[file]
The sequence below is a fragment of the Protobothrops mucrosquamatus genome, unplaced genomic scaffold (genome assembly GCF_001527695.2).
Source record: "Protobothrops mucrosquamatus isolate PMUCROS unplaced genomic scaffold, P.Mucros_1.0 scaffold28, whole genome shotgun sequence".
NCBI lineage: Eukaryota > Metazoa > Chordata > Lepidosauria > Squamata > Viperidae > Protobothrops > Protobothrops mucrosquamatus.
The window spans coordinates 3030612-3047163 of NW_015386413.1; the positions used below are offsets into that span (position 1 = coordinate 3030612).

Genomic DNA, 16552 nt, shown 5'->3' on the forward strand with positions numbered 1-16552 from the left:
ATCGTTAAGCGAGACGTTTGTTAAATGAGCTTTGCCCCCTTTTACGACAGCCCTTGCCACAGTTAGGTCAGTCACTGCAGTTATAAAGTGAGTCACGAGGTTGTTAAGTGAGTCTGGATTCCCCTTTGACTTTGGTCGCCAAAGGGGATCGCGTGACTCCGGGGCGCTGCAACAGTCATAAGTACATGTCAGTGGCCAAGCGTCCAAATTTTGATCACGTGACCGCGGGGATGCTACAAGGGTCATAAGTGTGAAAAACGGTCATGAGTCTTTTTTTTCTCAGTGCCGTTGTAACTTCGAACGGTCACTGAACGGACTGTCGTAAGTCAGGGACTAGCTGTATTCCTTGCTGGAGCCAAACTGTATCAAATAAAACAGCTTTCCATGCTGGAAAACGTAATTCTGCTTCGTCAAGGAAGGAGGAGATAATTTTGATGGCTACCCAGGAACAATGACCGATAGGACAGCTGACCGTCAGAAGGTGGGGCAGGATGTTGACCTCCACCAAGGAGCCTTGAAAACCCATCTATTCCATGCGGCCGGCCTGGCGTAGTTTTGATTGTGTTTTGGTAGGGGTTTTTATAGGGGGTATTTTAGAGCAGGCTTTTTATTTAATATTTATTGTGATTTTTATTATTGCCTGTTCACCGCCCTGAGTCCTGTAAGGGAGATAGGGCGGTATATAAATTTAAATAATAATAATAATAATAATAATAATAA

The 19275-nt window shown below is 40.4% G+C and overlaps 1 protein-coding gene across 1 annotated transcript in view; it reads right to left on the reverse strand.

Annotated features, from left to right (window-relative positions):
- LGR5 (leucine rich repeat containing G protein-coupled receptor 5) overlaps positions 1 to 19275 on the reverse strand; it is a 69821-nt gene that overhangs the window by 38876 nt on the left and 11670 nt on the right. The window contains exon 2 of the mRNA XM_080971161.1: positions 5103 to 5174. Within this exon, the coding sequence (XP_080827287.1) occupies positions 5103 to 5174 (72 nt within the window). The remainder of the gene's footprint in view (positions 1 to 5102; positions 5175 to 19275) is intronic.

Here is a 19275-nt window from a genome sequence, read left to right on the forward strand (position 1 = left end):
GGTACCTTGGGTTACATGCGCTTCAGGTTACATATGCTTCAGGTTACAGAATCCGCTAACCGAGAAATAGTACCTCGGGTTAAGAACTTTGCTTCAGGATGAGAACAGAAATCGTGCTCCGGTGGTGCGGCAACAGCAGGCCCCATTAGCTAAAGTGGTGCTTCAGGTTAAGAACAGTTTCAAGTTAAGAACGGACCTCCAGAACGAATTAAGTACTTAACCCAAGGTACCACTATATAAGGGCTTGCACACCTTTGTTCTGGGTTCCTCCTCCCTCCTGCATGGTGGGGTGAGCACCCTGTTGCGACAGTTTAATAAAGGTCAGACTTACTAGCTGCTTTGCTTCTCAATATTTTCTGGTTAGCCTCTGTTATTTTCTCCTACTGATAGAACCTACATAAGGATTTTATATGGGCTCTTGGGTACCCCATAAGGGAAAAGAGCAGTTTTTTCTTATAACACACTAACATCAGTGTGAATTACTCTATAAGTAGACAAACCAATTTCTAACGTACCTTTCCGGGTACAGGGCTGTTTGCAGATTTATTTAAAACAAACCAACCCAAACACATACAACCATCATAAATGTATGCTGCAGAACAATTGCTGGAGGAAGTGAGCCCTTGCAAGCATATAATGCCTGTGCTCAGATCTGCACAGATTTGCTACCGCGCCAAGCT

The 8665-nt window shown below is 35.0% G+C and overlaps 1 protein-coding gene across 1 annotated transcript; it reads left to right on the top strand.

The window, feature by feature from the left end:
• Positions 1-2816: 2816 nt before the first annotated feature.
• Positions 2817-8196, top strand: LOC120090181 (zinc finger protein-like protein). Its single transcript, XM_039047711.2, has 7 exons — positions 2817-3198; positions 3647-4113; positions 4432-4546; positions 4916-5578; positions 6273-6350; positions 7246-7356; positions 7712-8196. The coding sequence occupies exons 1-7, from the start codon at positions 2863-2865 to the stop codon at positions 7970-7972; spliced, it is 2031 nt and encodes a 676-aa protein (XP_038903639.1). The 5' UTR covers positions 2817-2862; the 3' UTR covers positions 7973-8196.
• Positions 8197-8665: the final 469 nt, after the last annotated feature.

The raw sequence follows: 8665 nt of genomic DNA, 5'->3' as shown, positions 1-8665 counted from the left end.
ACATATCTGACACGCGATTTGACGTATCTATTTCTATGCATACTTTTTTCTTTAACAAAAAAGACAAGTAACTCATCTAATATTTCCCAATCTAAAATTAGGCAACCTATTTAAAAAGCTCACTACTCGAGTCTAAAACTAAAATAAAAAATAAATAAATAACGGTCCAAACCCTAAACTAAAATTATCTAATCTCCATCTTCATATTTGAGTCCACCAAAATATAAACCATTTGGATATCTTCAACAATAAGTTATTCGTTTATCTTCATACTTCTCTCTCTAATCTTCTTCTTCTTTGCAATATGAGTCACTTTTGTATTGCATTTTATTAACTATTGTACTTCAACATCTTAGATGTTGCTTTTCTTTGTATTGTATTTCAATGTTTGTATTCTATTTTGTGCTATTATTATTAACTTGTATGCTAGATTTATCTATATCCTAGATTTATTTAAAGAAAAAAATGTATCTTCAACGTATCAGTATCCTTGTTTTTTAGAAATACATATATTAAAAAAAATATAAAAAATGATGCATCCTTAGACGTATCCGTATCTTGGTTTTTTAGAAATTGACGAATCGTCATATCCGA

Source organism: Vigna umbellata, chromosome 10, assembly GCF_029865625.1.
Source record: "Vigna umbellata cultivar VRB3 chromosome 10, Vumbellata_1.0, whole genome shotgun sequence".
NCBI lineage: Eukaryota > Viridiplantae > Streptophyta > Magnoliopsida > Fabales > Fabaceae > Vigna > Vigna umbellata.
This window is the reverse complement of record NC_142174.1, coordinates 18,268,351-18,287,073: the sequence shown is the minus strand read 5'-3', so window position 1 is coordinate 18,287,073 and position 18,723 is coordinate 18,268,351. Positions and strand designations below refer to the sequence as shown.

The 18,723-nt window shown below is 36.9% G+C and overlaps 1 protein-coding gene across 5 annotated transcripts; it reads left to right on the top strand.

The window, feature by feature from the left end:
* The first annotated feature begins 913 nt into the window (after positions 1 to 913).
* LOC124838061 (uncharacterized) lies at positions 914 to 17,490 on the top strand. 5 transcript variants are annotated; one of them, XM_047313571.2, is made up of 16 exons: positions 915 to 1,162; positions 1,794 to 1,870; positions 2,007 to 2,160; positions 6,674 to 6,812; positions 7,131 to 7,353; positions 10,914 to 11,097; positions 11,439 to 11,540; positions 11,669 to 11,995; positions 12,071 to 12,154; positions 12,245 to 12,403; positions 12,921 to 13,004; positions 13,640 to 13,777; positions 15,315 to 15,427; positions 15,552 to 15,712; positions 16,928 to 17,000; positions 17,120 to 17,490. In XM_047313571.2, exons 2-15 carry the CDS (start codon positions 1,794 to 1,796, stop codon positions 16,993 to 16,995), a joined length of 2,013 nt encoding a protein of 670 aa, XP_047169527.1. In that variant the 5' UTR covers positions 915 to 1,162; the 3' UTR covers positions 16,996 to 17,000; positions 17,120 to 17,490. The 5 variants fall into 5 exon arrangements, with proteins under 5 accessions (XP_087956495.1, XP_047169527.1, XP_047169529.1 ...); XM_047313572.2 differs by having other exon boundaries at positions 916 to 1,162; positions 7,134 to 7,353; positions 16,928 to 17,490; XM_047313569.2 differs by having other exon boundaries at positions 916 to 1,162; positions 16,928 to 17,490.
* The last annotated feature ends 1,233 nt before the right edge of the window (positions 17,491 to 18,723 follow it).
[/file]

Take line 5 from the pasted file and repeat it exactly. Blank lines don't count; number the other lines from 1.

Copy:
Genomic DNA, 16552 nt, shown 5'->3' on the forward strand with positions numbered 1-16552 from the left: